Dr. Jamila Lyiscott to visit Eckerd College in St. Pete next week
Dr. Jamila Lyiscott examines how powerful language can be and perceived notions surrounding it. It took one moment in her teenage life when she realized although she knew how intellectual she was, others wouldn’t see it because of the way she spoke. Dr. Jamila Lyiscott’s works is what she describes as “Vision-Driven Justice”, which involves spending time reflecting and manifesting our futures.
Dr. Jamila Lyiscott, Assistant Professor of Social Justice Education at the University of Massachusetts Amherst and senior research fellow of Teacher College at Columbia University’s Institute for Urban and Minority Education (UME), visits Eckerd College next week to speak about her book “Black Appetite. White Food: Issues of Race, Voice and Justice Within and Beyond the Classroom”. Get to know Dr. Lyiscott prior to hearing her live:
“Dr. Jamila Lyiscott wants us to think about how powerful language is and how it’s perceived not only in the classroom but in everyday life.
“I know who I am culturally, linguistically, ethnically, and racially. I know that I’ve been through language and culture in different ways. I was curious like ‘Why am I showing up in this particular way?’,” she tells CL.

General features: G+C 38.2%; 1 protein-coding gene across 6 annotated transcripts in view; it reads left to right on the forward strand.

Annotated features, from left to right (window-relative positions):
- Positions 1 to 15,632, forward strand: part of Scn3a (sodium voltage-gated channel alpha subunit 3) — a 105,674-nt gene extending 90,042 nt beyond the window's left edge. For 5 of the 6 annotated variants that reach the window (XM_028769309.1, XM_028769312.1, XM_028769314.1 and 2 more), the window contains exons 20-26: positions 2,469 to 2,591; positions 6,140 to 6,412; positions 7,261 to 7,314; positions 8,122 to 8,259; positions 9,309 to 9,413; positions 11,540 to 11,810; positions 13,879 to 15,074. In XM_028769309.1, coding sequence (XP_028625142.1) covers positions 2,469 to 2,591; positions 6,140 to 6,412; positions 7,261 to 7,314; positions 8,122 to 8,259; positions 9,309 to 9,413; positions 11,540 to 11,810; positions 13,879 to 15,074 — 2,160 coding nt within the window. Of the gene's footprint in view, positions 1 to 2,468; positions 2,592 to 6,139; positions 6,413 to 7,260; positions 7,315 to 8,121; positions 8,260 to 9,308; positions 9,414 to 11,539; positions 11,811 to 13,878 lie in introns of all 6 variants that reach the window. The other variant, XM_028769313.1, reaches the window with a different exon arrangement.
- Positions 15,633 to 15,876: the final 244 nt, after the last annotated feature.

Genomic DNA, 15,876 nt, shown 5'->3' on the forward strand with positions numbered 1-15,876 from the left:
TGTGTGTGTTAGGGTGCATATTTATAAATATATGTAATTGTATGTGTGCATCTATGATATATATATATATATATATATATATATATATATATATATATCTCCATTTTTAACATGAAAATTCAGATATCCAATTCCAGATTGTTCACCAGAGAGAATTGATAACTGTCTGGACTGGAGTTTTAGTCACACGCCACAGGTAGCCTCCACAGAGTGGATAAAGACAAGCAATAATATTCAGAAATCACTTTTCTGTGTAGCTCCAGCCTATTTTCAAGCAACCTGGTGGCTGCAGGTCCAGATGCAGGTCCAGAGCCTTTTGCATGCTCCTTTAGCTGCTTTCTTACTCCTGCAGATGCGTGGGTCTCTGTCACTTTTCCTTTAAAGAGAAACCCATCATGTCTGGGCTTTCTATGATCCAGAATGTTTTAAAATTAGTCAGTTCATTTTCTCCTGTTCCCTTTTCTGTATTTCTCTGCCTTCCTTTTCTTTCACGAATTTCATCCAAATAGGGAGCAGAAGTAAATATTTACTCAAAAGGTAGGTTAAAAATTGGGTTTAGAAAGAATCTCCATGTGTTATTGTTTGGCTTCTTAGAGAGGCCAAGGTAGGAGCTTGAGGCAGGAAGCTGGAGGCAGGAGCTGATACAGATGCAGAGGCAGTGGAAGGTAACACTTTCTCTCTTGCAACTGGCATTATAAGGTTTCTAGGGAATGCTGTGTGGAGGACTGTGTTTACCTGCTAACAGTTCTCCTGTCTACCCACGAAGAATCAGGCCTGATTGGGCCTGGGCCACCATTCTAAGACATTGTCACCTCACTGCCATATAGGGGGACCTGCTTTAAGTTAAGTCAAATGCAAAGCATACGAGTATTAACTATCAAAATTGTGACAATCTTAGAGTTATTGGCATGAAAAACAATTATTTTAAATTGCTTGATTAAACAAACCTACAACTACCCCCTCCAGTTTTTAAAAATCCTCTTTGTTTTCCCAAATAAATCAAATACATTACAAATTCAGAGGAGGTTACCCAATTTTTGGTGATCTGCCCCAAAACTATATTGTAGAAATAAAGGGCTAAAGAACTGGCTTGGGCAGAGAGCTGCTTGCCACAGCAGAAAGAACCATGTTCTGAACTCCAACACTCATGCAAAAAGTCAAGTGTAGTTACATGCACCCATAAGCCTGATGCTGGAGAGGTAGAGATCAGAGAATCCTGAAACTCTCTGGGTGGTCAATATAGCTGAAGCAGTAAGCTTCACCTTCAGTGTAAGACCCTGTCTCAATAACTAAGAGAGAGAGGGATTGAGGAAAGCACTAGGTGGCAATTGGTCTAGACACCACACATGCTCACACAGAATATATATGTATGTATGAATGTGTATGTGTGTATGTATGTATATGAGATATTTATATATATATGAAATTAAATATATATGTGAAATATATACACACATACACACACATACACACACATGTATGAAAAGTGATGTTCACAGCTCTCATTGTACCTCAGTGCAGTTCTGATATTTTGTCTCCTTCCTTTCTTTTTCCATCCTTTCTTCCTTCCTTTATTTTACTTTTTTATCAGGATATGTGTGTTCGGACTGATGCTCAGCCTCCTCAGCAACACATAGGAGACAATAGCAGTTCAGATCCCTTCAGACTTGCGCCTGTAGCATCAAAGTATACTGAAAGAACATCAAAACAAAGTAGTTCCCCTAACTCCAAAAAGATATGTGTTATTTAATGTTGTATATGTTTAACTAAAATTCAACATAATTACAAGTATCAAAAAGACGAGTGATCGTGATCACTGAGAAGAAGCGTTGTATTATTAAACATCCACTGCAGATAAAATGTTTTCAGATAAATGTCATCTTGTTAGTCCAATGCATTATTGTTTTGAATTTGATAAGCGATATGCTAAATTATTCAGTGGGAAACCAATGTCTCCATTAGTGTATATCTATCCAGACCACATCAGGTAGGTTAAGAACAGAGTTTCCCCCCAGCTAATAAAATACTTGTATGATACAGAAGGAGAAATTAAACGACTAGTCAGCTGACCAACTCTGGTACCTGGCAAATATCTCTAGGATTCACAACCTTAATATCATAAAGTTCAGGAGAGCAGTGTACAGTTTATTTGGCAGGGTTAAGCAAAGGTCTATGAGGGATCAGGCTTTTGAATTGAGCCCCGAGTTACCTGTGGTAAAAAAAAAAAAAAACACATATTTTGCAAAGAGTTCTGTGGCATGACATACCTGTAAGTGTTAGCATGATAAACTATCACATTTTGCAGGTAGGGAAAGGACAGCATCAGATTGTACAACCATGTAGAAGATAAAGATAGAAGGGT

Dr. Lyiscott is the Assistant Professor of Social Justice Education at the University of Massachusetts Amherst and senior research fellow of Teacher College at Columbia University’s Institute for Urban and Minority Education (UME).
You can listen to Dr. Lyiscott next Tuesday at Eckerd College, where she’ll talk about her book “Black Appetite. White Food: Issues of Race, Voice and Justice Within and Beyond the Classroom. Released last year, the book centers around how white privilege shows up in the classroom and in our everyday lives, in particular the assimilation and erasure of blackness to succeed in academic settings. She’ll also speak about the Black experience in higher-ed environments and how Black students navigate those spaces. The free event takes place in Fox Hall 7 p.m.-9 p.m.
Her work focuses on what she calls “Vision-Driven Justice,” which involves reflecting on what we’re fighting against versus what we’re fighting for. She’s been in various social justice spaces since she was 15 and what she’s found in is there is more clarity and focus on the systems of power being fought against and not enough conversation about what kind of world we’re fighting for—in short, it’s hard to see what to see beyond what we’re fighting against. When she was in her late teens, a woman remarked on how articulate Lyiscott spoke. In that moment, she realized she’s perceived by others through the way she talked.”